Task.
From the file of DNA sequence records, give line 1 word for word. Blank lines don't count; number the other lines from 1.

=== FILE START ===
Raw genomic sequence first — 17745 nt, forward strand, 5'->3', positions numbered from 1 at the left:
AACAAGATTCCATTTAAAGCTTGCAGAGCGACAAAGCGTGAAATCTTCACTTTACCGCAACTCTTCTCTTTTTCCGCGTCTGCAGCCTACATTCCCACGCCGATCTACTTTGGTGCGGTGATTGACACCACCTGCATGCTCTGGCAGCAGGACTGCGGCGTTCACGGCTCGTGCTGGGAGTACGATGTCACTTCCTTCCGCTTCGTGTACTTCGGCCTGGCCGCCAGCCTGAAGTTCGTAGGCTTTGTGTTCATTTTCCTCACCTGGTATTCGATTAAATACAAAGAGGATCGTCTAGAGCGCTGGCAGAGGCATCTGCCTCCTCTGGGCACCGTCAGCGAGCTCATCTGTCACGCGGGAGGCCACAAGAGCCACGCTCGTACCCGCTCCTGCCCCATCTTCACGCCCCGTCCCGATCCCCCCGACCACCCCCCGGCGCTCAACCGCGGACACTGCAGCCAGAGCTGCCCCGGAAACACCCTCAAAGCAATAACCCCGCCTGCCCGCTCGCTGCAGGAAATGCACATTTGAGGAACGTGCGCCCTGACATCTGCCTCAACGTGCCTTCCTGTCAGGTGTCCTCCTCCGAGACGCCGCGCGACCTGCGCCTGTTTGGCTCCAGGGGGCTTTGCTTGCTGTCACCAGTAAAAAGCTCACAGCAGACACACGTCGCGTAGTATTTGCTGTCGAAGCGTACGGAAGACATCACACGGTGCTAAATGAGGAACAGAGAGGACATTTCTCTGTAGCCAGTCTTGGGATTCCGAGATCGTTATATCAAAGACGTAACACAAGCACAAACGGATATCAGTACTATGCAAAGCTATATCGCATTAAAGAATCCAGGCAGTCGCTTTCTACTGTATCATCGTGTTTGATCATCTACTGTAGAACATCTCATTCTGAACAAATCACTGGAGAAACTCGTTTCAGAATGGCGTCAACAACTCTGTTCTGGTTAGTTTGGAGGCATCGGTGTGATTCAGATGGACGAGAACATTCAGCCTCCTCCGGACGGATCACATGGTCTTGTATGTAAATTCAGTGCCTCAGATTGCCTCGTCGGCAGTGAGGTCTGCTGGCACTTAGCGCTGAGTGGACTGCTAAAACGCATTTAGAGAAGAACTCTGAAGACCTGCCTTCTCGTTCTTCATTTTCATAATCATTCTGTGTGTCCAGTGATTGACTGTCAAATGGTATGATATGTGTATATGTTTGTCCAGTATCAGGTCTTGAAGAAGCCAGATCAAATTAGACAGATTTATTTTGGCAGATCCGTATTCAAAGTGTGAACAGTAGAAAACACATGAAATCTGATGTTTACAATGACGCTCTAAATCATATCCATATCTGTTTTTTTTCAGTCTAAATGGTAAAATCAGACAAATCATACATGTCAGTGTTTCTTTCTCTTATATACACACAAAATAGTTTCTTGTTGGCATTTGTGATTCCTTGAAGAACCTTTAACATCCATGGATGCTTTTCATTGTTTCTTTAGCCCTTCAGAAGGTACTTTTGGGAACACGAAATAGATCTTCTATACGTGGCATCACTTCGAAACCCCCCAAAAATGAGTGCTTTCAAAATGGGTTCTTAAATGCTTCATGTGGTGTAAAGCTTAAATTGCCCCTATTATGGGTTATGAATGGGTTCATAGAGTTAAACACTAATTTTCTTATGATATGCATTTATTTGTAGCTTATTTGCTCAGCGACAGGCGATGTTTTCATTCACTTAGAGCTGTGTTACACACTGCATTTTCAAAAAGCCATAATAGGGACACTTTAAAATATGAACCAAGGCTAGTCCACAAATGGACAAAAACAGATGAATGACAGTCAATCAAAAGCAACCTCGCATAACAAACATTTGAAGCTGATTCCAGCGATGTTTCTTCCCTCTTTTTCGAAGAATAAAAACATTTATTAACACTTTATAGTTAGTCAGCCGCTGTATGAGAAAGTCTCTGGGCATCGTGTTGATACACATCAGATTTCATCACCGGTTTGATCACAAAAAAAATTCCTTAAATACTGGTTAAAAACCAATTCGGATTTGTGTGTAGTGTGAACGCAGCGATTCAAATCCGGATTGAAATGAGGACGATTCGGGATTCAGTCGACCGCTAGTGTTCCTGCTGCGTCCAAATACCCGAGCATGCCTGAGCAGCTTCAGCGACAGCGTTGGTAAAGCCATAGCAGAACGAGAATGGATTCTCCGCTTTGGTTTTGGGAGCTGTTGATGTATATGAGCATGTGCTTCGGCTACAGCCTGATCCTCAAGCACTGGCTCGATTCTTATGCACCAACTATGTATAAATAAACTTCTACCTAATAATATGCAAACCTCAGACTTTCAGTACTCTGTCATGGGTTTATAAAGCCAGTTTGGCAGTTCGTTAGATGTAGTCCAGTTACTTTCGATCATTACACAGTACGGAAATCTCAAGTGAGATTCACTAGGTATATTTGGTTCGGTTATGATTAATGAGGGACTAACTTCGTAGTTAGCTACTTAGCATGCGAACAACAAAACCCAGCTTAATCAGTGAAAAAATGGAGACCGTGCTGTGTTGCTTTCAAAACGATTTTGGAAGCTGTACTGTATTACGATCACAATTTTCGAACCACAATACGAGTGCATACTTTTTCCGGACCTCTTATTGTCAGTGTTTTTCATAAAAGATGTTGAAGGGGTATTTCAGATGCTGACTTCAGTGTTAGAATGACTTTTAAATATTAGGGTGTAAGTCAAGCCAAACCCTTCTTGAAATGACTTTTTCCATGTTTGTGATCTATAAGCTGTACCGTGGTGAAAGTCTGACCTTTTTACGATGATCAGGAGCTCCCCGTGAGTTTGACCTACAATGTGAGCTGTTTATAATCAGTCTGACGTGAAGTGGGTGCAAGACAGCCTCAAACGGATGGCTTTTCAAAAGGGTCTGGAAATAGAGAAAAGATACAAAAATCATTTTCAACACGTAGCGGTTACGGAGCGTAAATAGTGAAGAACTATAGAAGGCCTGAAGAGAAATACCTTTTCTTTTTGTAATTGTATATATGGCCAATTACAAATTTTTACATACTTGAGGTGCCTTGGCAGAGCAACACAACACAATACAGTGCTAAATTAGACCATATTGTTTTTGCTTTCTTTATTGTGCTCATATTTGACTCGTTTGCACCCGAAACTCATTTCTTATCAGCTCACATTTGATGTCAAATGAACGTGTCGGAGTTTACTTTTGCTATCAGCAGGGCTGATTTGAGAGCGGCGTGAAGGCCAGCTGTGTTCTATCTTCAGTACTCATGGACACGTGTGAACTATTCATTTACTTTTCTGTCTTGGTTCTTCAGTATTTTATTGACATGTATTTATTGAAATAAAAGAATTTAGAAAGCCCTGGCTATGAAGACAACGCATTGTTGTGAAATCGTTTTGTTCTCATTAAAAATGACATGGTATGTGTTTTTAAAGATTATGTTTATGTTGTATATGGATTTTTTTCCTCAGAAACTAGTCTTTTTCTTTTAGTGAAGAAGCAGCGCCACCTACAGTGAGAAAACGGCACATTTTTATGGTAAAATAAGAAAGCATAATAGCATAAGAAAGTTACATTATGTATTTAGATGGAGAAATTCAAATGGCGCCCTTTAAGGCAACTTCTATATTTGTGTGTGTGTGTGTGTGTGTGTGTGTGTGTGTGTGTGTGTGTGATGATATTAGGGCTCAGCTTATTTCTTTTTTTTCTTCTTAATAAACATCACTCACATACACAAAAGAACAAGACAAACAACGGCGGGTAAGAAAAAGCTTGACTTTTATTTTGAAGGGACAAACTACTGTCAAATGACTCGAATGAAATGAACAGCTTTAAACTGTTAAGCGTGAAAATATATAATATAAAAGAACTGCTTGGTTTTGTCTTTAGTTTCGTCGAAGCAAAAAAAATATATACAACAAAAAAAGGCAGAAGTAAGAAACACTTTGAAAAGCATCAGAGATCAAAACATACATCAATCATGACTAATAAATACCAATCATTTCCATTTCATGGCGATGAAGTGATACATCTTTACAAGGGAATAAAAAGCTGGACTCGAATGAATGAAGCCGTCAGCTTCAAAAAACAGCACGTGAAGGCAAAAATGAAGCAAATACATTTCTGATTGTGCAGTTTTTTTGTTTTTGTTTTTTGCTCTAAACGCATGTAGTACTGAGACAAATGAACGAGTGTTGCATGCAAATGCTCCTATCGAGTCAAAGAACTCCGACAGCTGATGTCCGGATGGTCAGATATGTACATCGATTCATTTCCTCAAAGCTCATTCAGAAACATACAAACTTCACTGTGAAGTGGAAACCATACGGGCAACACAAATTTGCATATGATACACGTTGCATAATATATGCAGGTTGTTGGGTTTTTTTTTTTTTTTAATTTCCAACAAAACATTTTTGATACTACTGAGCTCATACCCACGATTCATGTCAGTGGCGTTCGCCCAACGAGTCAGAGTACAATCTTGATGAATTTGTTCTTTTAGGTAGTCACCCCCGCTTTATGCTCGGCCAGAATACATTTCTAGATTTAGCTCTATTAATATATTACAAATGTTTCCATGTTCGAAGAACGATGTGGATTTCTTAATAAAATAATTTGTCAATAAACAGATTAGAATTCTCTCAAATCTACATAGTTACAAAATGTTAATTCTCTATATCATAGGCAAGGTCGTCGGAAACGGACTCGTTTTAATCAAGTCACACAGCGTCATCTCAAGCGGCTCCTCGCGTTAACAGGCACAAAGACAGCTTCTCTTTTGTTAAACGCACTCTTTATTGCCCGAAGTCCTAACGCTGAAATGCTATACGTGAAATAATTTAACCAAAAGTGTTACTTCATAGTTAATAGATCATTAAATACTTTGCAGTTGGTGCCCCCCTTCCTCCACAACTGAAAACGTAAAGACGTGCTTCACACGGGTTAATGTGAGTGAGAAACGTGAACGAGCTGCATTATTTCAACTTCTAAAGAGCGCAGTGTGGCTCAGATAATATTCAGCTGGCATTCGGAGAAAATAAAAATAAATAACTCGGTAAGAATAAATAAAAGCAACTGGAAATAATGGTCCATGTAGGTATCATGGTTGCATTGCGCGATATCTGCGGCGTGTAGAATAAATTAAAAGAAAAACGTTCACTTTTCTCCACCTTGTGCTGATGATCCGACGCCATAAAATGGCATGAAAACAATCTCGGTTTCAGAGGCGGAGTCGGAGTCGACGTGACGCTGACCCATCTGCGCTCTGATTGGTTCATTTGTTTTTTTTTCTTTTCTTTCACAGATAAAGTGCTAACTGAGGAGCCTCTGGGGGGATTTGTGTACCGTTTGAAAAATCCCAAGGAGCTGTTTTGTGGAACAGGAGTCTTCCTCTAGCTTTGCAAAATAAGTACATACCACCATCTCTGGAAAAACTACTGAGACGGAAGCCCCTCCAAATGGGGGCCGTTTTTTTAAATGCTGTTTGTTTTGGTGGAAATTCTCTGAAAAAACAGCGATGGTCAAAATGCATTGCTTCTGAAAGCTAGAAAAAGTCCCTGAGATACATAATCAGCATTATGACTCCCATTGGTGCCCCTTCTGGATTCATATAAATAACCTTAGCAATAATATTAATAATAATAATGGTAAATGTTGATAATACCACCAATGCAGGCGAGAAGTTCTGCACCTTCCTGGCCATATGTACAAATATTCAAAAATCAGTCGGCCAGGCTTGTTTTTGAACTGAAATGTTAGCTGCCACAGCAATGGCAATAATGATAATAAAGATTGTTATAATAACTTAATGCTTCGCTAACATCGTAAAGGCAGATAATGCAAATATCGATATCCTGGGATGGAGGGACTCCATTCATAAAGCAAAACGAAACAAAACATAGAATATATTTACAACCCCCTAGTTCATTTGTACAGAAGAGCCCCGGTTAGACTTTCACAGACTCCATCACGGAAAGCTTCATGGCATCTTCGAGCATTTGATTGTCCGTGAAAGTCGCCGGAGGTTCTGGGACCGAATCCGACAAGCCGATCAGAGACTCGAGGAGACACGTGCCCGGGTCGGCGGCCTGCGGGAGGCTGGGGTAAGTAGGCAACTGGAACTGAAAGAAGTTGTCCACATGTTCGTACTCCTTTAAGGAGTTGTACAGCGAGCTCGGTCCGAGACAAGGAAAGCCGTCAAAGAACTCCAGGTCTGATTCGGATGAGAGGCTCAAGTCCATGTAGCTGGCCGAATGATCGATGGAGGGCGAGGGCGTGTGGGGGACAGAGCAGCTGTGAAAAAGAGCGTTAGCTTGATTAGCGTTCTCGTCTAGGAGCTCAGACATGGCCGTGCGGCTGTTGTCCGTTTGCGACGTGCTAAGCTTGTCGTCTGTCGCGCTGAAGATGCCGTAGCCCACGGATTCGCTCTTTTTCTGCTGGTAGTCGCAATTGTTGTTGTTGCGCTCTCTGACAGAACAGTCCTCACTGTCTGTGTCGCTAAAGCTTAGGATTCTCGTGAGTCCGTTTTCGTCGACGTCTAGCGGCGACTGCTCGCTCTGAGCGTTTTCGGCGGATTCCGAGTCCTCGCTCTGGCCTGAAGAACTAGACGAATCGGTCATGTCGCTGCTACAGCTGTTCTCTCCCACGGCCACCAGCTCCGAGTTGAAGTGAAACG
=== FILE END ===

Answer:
Raw genomic sequence first — 17745 nt, forward strand, 5'->3', positions numbered from 1 at the left: